Special Panel Sessions

ITS and Learning@Scale (June 7, 2014 at 17:15)

Learning science and computer science are poised to adress questions of pedagogy in a new age of massive scale and openness. The new ingredients of massiveness and free-accessibility add significantly to the transformational possibilities in education, for quality, flexibility, affordability, as well as definitional changes to its boundaries, form,and content. This panel will elaborate a research agenda for intelligent tutoring systems at scale and will update prior conceptualizations of ITS with a new appreciation for dimensions of cale and openness. The panel will NOT provide answers in this emerging field; rather it will discuss some of the many questions that present themselves. Panelists will discuss topics such as personalizing learning and teaching at scale, social learning at scale, and machine learning/data mining at scale.

Beverly Woolf

Beverly Park Woolf, Ph.D. is a Research Professor at the University of  Massachusetts who develops intelligent tutors that model student affective and cognitive characteristics and combine cognitive analysis of learning with artificial intelligence, network technology and multimedia. These systems represent the knowledge taught, recognize learners' skills and behavior, use sensors and machine learning to model student affect, and adjust problems to help individual students. Dr. Woolf has developed tutors in education and industry and in a  variety of disciplines (e.g., chemistry, psychology, physics, geology, art history, mathematics and economics). Some of these tutors enable students to pass standard exams at a 20% higher rate and one system is used by more than 150,000 students per semester across hundreds of colleges.  Dr. Woolf published the book Building Intelligent Interactive Tutors along with over 200 articles. She is lead author on the NSF report Roadmap to Education Technology in which forty experts and visionaries identified the next big computing ideas that will define education technology and developed a vision of how technology can incorporate deeper knowledge about human cognition and develop dramatically more effective instructional strategies.  Dr. Woolf has delivered keynote addresses, panels and tutorials in more than 20 foreign countries and is a fellow of the American Association of Artificial Intelligence.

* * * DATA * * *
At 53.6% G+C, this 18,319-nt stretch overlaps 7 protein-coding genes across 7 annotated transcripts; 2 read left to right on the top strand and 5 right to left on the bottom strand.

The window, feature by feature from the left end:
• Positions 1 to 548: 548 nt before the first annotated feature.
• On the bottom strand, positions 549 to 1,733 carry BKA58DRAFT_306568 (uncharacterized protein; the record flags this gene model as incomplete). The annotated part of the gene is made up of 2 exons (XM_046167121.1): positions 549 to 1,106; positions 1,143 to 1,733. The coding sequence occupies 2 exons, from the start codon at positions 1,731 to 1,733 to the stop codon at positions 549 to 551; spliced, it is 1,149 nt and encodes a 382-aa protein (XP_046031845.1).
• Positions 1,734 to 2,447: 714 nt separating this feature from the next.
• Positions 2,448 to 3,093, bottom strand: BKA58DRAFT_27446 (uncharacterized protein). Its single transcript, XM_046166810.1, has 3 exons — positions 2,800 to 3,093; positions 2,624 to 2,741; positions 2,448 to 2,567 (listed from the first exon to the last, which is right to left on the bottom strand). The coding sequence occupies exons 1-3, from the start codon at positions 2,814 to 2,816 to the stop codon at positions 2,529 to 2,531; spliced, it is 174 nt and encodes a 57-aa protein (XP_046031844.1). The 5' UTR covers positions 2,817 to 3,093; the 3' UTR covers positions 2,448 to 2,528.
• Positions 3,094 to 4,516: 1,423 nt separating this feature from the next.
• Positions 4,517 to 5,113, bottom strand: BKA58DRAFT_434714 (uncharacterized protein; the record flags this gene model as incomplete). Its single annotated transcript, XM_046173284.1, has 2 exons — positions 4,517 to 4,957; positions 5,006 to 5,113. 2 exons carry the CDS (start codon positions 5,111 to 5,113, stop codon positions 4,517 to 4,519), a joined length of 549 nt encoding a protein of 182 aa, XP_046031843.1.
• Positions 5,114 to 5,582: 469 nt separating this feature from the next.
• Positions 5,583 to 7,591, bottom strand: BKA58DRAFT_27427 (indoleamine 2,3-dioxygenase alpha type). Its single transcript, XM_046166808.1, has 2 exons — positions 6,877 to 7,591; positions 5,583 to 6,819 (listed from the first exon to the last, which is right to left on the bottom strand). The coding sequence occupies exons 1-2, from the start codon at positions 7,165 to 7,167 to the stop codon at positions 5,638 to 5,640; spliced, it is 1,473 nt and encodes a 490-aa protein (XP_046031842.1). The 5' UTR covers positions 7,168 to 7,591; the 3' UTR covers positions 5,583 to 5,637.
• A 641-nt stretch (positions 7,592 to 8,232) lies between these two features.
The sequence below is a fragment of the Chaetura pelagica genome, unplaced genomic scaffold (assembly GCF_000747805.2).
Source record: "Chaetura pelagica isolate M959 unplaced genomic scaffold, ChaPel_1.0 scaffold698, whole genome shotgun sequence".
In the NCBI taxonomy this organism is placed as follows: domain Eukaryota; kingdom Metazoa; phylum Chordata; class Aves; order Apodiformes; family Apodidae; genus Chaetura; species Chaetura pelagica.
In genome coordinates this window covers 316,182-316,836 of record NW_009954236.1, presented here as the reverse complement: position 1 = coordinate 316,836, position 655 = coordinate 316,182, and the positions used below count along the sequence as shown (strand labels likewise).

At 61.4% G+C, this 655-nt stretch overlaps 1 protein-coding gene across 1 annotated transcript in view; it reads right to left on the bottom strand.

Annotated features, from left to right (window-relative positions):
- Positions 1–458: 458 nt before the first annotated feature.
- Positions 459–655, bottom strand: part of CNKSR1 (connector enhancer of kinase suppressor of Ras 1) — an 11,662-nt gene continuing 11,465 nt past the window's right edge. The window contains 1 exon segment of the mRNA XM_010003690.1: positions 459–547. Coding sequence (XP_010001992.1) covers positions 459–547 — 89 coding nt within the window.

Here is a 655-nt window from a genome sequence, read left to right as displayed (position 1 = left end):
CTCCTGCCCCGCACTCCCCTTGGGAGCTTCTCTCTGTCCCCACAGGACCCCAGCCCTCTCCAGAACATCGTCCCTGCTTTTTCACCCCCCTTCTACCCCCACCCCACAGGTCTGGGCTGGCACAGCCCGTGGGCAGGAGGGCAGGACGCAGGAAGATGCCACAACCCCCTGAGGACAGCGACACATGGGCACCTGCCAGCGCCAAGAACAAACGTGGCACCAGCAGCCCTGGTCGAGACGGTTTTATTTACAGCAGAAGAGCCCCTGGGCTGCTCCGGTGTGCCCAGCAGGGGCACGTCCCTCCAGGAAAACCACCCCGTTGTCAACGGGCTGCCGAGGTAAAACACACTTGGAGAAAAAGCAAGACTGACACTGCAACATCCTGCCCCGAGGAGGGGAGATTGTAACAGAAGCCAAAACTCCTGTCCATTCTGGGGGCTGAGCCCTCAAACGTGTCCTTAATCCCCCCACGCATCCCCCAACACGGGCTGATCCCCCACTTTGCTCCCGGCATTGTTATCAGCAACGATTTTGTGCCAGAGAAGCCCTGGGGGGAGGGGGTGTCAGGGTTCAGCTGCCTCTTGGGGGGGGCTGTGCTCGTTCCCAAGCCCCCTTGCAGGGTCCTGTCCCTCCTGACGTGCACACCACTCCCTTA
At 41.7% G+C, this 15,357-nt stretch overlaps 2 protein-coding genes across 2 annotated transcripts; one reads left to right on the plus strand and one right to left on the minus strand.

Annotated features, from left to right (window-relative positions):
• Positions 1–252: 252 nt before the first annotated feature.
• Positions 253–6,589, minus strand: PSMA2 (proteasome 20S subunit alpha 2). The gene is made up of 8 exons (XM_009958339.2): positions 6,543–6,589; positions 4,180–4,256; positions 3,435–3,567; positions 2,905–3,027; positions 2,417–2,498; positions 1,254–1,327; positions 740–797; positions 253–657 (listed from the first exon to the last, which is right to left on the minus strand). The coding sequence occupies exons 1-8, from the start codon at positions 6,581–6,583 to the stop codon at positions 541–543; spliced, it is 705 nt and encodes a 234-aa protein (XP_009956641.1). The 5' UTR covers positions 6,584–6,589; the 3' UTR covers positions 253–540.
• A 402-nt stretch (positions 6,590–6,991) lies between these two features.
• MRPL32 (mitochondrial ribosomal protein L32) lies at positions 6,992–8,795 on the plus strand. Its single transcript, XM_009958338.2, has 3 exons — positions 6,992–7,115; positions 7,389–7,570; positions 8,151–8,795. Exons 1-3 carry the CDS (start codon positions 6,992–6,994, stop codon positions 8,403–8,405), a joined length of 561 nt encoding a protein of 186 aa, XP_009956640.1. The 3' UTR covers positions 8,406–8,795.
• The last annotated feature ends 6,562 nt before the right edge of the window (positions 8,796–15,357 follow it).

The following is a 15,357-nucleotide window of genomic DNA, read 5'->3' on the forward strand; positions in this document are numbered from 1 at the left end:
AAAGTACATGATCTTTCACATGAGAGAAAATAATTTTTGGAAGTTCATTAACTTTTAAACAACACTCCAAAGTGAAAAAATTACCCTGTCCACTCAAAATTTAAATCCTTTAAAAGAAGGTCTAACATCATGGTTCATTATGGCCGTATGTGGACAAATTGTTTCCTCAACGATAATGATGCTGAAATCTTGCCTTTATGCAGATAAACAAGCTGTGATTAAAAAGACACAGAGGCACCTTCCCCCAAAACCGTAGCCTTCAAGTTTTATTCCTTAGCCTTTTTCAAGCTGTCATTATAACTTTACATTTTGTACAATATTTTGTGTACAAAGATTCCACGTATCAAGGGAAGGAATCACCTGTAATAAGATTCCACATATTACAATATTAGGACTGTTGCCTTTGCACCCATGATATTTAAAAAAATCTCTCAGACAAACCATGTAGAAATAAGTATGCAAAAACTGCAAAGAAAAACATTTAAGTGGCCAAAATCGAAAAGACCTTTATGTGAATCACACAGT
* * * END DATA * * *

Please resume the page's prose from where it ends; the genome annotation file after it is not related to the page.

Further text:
Panelists: Claude Frasson,Carolyn Rose, James Lester, Sidney D'Mello, Luc Paquette


Grand Challenges for Intelligent Tutoring Systems in STEM: Progress and Perspectives

(June 8, 2014 at 13:05)

This two-part special event will explore perspectives on the key grand challenge problems facing the ITS community. Grand challenge problems benefit from community-wide focus because they involve long time-horizons and coordination of many stakeholders. Core themes will include Bloom's 2-sigma for learning gains, reducing cost for building ITS, scaling up ITS, and hybrid tutoring systems. As a starting point for discussion, teams involved in the Office of Naval Research STEM Grand Challenge for ITS will present on the grand challenge problems they are targeting and their progress toward those goals. These teams span five major ITS research groups with strong track records (Arizona State University, University of Massachusetts, Worcester Polytechnic Institute, BBN Technologies, and the University of Memphis). In the second session, a moderated panel discussion of research program officers and field experts from different spheres will discuss current and future grand challenges that they feel should drive future research. The event will conclude with an open forum for questions and comments on the formulation of these challenges and the specific projects intended to address them.

Ben Nye
Ray Perez
Xiangen Hu, Art Graesser, Beverly Woolf, Neil Heffernan, Kurt VanLehn, Bruce Roberts
Heather Holden, Diego Zapata-Rivera, James Lester, H. Chad Lane, Ido Roll